What would joint practices of transology look like?

As I wrote in my first blog, the pink pussy march iconography was conceived in a limited, pink, cis-normative imagination. What imagination, then, does conceive beyond the rosey hued reduced vaginal?

London College of Fashion is exhibiting a ‘Museum of Transology’ at their campus by Oxford Circus. Having been freely admitted, there are more than 120 objects and handwritten labels, unedited narratives catalogued. The collection is hoping to find a permanent home after it closes, at LCF on April 22nd, to write out theirstory and back in transcestry. Here’s some pics I took:

a place for labels ~~~~~ AT NO POINT CAN THESE LABELS LIMIT, LABEL OR GOVERN US, let them here be only a framework for education purposes. 

TRANS* – An umbrella term used to indicate a wide variety of people whose gender identities are not aligned with their biological sex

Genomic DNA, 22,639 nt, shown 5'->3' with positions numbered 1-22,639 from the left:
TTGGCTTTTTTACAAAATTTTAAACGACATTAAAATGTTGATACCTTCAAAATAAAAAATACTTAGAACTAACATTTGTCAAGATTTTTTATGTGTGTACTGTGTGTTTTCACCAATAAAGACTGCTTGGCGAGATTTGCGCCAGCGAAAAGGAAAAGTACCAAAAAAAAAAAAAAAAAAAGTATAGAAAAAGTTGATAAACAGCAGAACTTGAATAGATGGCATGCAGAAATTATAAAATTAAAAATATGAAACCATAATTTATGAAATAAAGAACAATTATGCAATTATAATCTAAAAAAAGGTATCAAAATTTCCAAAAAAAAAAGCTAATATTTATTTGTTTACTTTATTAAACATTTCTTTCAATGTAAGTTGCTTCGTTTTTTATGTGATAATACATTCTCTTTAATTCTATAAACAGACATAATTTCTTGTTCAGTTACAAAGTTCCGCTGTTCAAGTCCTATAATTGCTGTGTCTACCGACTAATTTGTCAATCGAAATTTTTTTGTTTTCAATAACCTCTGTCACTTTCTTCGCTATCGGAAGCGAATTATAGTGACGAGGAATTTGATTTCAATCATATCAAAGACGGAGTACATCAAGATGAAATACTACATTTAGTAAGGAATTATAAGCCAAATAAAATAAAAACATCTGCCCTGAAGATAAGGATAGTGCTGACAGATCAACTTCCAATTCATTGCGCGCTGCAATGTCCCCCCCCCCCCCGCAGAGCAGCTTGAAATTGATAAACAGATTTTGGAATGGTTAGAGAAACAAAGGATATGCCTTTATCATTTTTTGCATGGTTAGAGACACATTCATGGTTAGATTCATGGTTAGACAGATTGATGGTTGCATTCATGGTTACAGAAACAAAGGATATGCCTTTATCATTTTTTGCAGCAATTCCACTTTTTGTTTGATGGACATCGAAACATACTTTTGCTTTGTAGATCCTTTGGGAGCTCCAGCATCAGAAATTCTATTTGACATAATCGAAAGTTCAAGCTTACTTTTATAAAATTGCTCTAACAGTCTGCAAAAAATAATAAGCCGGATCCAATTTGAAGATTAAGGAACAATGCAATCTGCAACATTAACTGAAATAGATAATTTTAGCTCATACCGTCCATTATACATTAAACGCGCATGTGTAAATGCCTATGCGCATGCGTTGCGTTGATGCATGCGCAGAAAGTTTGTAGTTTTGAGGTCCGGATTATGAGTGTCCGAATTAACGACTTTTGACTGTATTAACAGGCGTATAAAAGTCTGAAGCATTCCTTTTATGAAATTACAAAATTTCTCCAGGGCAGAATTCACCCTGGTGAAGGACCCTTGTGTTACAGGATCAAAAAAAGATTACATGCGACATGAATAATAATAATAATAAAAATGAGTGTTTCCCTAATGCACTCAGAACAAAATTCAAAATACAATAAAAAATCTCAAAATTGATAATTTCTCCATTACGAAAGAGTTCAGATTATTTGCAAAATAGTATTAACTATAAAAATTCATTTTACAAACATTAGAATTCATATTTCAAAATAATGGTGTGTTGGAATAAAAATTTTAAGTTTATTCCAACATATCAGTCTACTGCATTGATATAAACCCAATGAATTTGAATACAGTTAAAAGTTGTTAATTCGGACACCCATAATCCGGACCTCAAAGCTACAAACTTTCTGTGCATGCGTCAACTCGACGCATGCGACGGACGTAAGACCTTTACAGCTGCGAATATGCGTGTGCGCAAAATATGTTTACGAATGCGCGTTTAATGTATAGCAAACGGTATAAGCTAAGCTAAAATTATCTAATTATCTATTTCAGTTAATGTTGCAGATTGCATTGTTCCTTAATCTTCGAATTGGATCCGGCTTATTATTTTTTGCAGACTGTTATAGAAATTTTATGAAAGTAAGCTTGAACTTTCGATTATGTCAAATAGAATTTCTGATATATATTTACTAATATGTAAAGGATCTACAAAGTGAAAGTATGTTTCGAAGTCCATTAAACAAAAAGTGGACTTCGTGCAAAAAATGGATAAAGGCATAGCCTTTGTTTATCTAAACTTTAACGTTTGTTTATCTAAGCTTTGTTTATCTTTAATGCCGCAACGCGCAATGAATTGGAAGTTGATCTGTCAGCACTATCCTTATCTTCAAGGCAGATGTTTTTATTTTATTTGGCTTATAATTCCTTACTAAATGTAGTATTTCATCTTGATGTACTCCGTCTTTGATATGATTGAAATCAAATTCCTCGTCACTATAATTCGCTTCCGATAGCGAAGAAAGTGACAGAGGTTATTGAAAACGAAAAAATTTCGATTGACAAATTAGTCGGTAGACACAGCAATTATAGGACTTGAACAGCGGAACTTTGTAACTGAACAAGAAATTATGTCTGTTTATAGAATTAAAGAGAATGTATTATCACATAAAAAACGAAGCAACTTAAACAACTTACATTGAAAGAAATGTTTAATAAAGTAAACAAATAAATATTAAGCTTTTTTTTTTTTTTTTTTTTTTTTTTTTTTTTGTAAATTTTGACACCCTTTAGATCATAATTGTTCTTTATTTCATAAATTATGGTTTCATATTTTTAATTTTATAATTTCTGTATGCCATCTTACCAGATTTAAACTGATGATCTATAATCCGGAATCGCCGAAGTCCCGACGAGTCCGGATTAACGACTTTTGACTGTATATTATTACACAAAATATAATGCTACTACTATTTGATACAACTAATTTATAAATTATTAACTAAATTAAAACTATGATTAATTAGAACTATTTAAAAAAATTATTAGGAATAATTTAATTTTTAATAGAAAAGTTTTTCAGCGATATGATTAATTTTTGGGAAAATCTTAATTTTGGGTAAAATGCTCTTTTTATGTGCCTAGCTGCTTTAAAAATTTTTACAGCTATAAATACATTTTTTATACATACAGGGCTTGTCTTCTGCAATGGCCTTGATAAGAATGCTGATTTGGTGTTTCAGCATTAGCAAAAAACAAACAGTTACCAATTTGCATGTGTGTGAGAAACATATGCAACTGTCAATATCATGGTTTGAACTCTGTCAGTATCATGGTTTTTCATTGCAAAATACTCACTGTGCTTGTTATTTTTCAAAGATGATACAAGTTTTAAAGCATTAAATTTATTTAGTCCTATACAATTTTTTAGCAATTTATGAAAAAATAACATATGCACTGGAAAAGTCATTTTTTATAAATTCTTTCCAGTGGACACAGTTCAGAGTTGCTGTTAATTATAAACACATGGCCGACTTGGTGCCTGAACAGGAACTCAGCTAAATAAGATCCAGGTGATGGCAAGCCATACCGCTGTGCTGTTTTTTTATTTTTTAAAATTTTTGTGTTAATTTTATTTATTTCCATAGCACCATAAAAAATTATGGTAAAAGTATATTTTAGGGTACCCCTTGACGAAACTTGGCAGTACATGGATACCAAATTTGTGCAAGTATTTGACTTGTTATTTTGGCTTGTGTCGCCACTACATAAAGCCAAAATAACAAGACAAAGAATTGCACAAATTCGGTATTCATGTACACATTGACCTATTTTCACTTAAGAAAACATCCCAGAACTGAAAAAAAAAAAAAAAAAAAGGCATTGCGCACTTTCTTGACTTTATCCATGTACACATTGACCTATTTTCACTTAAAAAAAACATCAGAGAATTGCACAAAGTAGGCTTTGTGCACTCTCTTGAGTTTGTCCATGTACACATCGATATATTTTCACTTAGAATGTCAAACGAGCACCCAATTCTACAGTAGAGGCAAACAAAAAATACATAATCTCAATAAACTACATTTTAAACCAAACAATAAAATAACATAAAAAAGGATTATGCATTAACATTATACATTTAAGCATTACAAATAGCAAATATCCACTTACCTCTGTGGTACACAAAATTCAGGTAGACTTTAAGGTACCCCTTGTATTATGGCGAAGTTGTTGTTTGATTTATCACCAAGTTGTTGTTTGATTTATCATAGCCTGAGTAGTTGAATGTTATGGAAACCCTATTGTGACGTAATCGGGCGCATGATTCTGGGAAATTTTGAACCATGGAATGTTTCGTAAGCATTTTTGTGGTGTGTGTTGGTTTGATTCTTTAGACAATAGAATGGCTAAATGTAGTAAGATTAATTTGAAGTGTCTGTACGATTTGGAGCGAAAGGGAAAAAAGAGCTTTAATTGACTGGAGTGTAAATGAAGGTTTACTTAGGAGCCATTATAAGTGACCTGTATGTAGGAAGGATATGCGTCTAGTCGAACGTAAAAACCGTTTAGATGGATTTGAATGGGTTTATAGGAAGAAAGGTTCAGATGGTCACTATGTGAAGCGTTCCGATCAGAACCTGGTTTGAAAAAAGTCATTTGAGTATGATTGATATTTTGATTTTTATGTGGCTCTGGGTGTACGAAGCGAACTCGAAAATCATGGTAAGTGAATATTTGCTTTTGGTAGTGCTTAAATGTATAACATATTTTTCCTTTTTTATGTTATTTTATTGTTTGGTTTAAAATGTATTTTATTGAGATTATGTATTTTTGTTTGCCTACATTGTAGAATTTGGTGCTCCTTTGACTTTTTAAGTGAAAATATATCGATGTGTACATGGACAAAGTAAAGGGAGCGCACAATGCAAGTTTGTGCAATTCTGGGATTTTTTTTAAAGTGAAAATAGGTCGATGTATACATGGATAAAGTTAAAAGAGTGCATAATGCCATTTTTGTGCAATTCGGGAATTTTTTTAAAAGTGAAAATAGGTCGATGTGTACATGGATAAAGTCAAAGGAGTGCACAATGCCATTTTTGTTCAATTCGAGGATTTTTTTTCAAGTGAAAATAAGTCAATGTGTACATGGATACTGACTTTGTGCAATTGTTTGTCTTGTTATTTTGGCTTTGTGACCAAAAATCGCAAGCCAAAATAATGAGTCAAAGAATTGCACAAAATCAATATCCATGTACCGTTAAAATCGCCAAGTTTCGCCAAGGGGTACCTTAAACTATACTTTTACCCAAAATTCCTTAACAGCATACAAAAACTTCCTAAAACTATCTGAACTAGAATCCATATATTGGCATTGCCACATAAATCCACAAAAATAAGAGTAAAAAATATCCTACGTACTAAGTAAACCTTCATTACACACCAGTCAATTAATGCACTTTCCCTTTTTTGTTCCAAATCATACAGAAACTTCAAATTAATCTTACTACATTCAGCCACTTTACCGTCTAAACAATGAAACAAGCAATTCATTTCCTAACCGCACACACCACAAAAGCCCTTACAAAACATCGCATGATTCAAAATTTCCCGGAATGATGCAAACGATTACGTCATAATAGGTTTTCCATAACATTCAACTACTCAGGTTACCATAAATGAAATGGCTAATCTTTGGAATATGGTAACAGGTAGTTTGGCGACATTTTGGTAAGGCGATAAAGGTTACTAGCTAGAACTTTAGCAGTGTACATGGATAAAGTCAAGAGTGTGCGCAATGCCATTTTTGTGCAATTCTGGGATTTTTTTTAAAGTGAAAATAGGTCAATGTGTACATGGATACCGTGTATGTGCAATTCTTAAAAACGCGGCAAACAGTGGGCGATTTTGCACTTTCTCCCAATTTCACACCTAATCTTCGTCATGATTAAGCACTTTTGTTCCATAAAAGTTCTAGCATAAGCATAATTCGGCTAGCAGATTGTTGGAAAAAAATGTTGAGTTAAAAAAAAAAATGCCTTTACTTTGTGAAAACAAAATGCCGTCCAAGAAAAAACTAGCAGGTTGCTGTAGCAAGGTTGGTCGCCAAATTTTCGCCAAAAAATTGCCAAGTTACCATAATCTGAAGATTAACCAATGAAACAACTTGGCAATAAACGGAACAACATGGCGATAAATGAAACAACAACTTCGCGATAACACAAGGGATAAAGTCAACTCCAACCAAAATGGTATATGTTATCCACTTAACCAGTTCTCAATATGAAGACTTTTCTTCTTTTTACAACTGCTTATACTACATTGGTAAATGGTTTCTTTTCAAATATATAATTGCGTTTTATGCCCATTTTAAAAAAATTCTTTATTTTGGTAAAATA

TRANSOLOGY – The practice of collecting trans objects and narratives. 

TRANSCESTRY – Evidence of trans lives lived before us. 

THEIRSTORY – The study of past events beyond the cisgender binary. 

GENDER IDENTITY – Personal, internal and cultural, and not necessarily physically visible to others. 

QTIPOC – Queer, Trans and Intersex Person / People of Colour. 

INTERSEX – Born with sexual anatomy that does not fit typical medical definitions of female or male. 

NON-BINARY – To be on the gender spectrum and not bound by constructs of male or female. 

GENDERQUEER – To ‘queer’ gender, often by taking a visual and political stance against gender conformity. 

CISGENDERED – Not trans. People whose gender identity happens to align with their biological sex.